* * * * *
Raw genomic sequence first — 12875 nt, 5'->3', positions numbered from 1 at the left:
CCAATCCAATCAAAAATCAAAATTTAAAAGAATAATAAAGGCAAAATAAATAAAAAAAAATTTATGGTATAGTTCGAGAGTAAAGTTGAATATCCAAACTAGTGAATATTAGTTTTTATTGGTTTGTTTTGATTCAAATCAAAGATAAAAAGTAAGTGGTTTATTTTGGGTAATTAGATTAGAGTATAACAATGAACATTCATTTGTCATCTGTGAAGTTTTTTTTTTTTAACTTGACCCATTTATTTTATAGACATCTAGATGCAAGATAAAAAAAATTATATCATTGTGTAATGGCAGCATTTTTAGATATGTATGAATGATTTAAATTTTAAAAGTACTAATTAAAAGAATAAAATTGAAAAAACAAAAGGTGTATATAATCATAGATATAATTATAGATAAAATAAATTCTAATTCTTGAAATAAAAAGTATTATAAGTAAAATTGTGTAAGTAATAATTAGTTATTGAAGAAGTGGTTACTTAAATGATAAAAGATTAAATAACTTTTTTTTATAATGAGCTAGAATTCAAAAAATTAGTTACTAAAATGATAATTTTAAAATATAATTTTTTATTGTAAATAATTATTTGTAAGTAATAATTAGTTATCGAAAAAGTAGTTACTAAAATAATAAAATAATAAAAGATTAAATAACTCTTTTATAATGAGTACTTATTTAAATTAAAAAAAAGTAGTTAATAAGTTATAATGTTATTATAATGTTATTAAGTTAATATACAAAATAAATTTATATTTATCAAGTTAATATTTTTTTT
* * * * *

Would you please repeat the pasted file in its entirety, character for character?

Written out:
Raw genomic sequence first — 12875 nt, 5'->3', positions numbered from 1 at the left:
CCAATCCAATCAAAAATCAAAATTTAAAAGAATAATAAAGGCAAAATAAATAAAAAAAAATTTATGGTATAGTTCGAGAGTAAAGTTGAATATCCAAACTAGTGAATATTAGTTTTTATTGGTTTGTTTTGATTCAAATCAAAGATAAAAAGTAAGTGGTTTATTTTGGGTAATTAGATTAGAGTATAACAATGAACATTCATTTGTCATCTGTGAAGTTTTTTTTTTTTAACTTGACCCATTTATTTTATAGACATCTAGATGCAAGATAAAAAAAATTATATCATTGTGTAATGGCAGCATTTTTAGATATGTATGAATGATTTAAATTTTAAAAGTACTAATTAAAAGAATAAAATTGAAAAAACAAAAGGTGTATATAATCATAGATATAATTATAGATAAAATAAATTCTAATTCTTGAAATAAAAAGTATTATAAGTAAAATTGTGTAAGTAATAATTAGTTATTGAAGAAGTGGTTACTTAAATGATAAAAGATTAAATAACTTTTTTTTATAATGAGCTAGAATTCAAAAAATTAGTTACTAAAATGATAATTTTAAAATATAATTTTTTATTGTAAATAATTATTTGTAAGTAATAATTAGTTATCGAAAAAGTAGTTACTAAAATAATAAAATAATAAAAGATTAAATAACTCTTTTATAATGAGTACTTATTTAAATTAAAAAAAAGTAGTTAATAAGTTATAATGTTATTATAATGTTATTAAGTTAATATACAAAATAAATTTATATTTATCAAGTTAATATTTTTTTT